Better Days (Shao nian de ni)

China (2019) Dir. Derek Tsang

As someone who as bullied at school and in my first two jobs, I can say with assurance that it is a truly soul destroying ordeal for anyone to endure. We are always told we should tell someone if we are being bullied but it rarely stops anything for the victim, let alone initiate punishment for the perpetrators. Sadly, it is still a global problem.

Chen Nian (Zhou Dongyu) is a high school student preparing for the important national Gaokao exams which determine which college she can attend. Studies are interrupted when a bullied girl Hu Xiaodie (Zhang Yifan) commits suicide on the school grounds. Out of guilt for not helping her, Chen Nian’s noble act of covering Hu’s body from the phone cameras earns her the spot of new victim for the bullies, led by rich girl Wei Lai (Ye Zhou).

This campaign begins in earnest but with her mother (Wu Yue) away hiding from debt collectors and angry customers of her dodgy goods, Chen Nian has to face this alone until she meets street punk Xia Bei (Jackson Yee). They enter into an agreement where Bei acts as Chen Nain’s bodyguard, discreetly following her to and from school, but on the one night Bei isn’t there, Wei Lai strikes with tragic consequences.

Derek Tsang, son of Hong Kong legend Eric Tsang, must have been laughing at the irony of the Beijing film censors board pulling Better Days from its premiere at the 2019 Berlin Film Festival at short notice for reason not given, though China’s strict stance against film’s that portray of criticise the country in a bad light would be a sure fire bet. This may not be bullying in the truest sense but silencing art this way comes close.

Of course, when it finally got a domestic release in China it ruled the box office so who had the last laugh? Unfortunately, laughs are not something that features too much in this film and understandably so, given its dour and sensitive subject matter that never seems to go away. Yet, this is something of a two-pronged attack as Tsang comments on the immense pressure put on students to do well academically in China as the cause of many teen casualties.

By way of illustration, the classrooms look more like the office of a financial company with each student’s desk piled high with books, papers, and folders. It’s an absurd yet terrifying visual that should have western kids feel immensely grateful their workloads are significantly lighter. Banners are festooned round the school demanding commitment and success and teachers regularly bark pseudo-encouraging platitudes like they were religious mantras.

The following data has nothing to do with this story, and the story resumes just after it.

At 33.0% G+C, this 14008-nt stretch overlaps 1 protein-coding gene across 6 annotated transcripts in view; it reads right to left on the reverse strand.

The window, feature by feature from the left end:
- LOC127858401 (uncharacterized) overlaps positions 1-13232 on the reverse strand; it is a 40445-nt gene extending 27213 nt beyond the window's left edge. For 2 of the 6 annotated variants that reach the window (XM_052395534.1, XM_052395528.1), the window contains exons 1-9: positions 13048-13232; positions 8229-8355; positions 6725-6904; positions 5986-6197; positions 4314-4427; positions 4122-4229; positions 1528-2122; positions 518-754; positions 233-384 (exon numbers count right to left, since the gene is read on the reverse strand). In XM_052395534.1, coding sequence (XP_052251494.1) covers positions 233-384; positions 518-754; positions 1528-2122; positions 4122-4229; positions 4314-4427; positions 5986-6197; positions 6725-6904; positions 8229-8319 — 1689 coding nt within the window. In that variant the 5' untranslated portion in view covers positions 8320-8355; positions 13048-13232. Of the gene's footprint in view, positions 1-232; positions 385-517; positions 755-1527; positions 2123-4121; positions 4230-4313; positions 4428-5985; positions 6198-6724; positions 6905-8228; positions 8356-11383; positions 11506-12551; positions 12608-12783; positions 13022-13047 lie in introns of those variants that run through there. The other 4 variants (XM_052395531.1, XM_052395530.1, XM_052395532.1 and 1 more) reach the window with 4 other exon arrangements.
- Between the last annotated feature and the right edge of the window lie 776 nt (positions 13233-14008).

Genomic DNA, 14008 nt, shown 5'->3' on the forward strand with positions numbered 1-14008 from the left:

For Chen Nain, the importance of passing her exams is to go to Beijing College and make something of her life, escaping the misery of her current life. Her mother sells knock off beauty products and is in tremendous debt, leaving Chen Nain hiding alone in fear when bailiffs and swindled customers comes calling. Her mother leaves town altogether to let things die down, which is no help for Chen Nain once the bullying escalates.

It appears Wei Lai expects life to be a breeze for her since her family throws money at any problem, so when she is reported for her actions, she escapes with little censure. The Education Board also wish to avoid scandal and will find a way to cover them up, as police detective Zheng Yi (Yin Fang) – the only other support Chen Nain has – is told by his superior in an off the record chat.

Luckily Chen Nian has Bei, though their first meeting is one of the more original in film. Chen Nian is walking home one night (yes, school ends that late) passing three men beating Bei up, so she calls the police. One of the men grabs Chen Nain and forces her to kiss the bloodied face of Bei, which is the impetus he needs to fight back. He may deal in stolen goods and get into fights but as an abandoned child, Bei does what he has to in order to survive.

A new dichotomy is created as the promising student and high school dropout become saviours for each other in a relationship based on platonic similarities than romance, though as an inevitability, no matter how much the script resists being open about it. Bei’s criminal life of course would be the fulcrum around which the devastating attack on Chen Nian occurs and how they deal with the fallout.

When it all hits the fan, the corruption of Chen Nian and Bei from the other’s influence is depicted as Noir-ish act of loyalty to the only ones they can trust. Bei’s actions remain driven by his vow to protect Chen Nan; hers is to stop Bei from throwing his life away at her expense but neither wants the other to suffer. This section might be a little protracted but in exploring the depth of feelings and connection formed between Chen Nian and Bei, it is a masterly avoidance of melodramatic clichés with the same poignant effect.

Maybe some of the rhetoric is a little blunt in decrying bullying, the crushing pressure of the school system, and parental failure, but making it easily digestible is the tour-de-force performance from Zhou Dongyu. She may be 28 years-old but convincingly passes for 16, though it is the emotional impact of her role that is spellbinding. Her face may seem blank and inexpressive but by showing so little she tells a million stories, and the power of each story told is bathed in a melancholic radiance.

Better Days is in fact based on a true story, which did force change in the Chinese government’s policy of its handling of bullying, leading to new initiatives to curb and prevent it in schools. It may be a fictional dramatisation but if Tsang’s film opens a few more eyes to this problem, its unapologetically harrowing content will be worth it.